And now, Ms. Nelson, 47, is general manager of Omnicom Group's PentaCom, Troy, Mich., the dedicated planning and buying agency for DaimlerChrysler's Chrysler Group. Ms. Nelson has worked on Chrysler's account virtually her whole career. She joined PentaCom at its inception in 1993 as senior VP-director of internal communications, working on several Chrysler accounts. She was promoted to exec VP and moved up the ladder in January 2000 to replace her mentor and direct boss, Phil Matz, shortly after his retirement.
Accounting provided "a good experience seeing the activities of buyers and planners," but Ms. Nelson figures she learned the most as a TV spot buyer at Chrysler shop Kenyon & Eckhardt, which evolved into Bozell. She spent nearly 14 years there, with half the years as a planner.
"She was crucial to the presentation" to Chrysler last fall that gave Omnicom and its BBDO unit the edge against True North Communications' FCB Worldwide, says PentaCom President David Martin, who recently moved to sibling PentaMark, also Troy, on special assignment. The prize: the client's $1.8 billion consolidated global creative and media account.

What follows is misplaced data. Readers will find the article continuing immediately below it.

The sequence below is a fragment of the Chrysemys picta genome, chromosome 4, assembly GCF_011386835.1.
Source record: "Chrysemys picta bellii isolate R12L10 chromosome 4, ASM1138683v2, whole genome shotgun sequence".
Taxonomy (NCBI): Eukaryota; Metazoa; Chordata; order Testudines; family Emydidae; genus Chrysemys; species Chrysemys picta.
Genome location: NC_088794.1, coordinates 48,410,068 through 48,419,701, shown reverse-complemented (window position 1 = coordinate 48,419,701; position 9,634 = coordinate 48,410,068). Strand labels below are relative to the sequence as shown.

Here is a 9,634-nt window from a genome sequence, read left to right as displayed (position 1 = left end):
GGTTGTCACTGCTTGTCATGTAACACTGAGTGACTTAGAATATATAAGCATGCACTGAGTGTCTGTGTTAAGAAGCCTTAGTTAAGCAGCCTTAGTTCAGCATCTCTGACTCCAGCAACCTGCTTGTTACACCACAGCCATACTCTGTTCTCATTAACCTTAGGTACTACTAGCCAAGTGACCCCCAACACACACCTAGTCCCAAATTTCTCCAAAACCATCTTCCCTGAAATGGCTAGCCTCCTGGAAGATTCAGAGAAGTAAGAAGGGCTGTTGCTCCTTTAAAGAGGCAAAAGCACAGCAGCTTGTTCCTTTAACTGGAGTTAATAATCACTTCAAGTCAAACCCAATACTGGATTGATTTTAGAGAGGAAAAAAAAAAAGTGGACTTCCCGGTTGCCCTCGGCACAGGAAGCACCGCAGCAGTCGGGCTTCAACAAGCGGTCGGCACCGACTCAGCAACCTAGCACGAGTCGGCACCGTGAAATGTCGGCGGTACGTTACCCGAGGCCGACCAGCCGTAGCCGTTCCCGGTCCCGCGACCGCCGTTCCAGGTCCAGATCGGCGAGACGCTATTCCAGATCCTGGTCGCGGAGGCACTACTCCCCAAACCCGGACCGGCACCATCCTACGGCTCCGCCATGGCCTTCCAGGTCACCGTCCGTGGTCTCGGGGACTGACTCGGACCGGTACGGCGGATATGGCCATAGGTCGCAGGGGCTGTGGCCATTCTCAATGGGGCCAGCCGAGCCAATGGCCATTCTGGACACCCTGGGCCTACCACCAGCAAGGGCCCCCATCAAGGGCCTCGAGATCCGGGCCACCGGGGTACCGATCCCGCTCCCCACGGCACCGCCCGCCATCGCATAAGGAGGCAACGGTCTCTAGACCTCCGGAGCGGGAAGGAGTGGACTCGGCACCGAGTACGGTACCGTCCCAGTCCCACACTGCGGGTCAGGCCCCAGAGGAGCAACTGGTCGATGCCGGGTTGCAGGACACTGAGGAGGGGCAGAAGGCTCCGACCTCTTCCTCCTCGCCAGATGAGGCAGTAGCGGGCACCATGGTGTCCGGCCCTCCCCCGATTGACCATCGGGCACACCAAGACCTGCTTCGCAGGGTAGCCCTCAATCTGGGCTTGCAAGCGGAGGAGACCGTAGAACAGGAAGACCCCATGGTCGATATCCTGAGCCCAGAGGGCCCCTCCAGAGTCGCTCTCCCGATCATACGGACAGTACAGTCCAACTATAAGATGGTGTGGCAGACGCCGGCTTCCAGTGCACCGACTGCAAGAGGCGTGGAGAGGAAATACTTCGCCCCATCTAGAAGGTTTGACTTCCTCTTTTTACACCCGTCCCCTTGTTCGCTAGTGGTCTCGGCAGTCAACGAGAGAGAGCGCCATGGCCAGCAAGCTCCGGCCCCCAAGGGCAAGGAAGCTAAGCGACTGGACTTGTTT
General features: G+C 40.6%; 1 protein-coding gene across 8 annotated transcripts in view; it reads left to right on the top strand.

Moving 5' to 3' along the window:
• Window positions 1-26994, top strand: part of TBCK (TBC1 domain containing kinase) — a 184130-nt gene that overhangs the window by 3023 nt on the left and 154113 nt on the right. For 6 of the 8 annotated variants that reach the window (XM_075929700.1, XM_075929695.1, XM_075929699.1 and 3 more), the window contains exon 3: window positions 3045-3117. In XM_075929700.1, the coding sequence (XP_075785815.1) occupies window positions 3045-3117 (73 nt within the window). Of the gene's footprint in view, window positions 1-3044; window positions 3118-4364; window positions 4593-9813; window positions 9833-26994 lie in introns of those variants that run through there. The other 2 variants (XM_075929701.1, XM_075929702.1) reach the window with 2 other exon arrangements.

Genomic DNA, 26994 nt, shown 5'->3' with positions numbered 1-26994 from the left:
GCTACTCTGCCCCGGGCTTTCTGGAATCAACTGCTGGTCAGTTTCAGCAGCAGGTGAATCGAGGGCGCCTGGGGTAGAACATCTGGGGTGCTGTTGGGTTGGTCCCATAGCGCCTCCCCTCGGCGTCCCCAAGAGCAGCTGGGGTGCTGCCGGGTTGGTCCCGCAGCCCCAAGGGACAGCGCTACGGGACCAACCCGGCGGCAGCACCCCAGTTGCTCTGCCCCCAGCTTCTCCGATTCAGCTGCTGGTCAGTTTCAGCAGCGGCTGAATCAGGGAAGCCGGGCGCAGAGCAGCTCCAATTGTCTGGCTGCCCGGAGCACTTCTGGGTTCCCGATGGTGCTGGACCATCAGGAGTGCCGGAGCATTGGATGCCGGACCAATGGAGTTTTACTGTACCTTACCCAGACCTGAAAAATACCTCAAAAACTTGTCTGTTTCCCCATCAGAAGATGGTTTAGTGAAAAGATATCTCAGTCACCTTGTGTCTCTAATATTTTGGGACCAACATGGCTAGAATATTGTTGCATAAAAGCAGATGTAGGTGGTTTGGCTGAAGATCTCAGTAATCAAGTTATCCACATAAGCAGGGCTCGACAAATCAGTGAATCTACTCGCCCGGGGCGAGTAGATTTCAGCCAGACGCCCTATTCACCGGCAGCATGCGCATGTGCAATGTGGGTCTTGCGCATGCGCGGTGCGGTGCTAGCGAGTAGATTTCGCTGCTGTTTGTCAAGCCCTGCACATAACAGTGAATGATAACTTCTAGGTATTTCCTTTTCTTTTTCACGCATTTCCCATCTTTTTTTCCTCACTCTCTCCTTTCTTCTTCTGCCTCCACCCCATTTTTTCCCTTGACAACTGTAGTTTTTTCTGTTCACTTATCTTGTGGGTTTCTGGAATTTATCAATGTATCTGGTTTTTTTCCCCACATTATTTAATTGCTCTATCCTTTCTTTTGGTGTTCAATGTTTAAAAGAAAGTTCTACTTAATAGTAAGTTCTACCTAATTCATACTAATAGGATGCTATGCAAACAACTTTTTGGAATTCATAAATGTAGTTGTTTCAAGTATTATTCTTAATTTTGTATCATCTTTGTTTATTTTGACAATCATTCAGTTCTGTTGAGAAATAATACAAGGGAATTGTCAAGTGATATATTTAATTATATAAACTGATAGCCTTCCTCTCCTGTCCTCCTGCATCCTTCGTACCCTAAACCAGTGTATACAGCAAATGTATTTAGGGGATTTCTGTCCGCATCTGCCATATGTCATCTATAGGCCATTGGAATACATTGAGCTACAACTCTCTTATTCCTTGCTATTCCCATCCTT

Ms. Nelson, who refuses to boast, will only say of the win: "I was part of the pitch and articulated the benefits of PentaCom. The win was a further affirmation of the benefits that PentaMark and PentaCom have to offer."
Mr. Martin hired Ms. Nelson at PentaCom because "she understands all the aspects of the business." He credits her with having "a great set of contacts at the client" and the ability to gain their confidence. "She knows the technical side of the business and finds a way to assist clients."
Ms. Nelson originally wanted to be a journalist, so she majored in English with an emphasis on writing for her B.A. from Western Michigan University. But she bought her older sister's spiel that she'd like the ad world and moved across the state to Detroit.
She's active in the Adcraft Club of Detroit and gives talks to college kids about jobs in the media business.
Ms. Nelson encourages young media staffers to try different jobs to find their niche. "That was the beauty in the time I came into the business. It was kind of baptism by fire."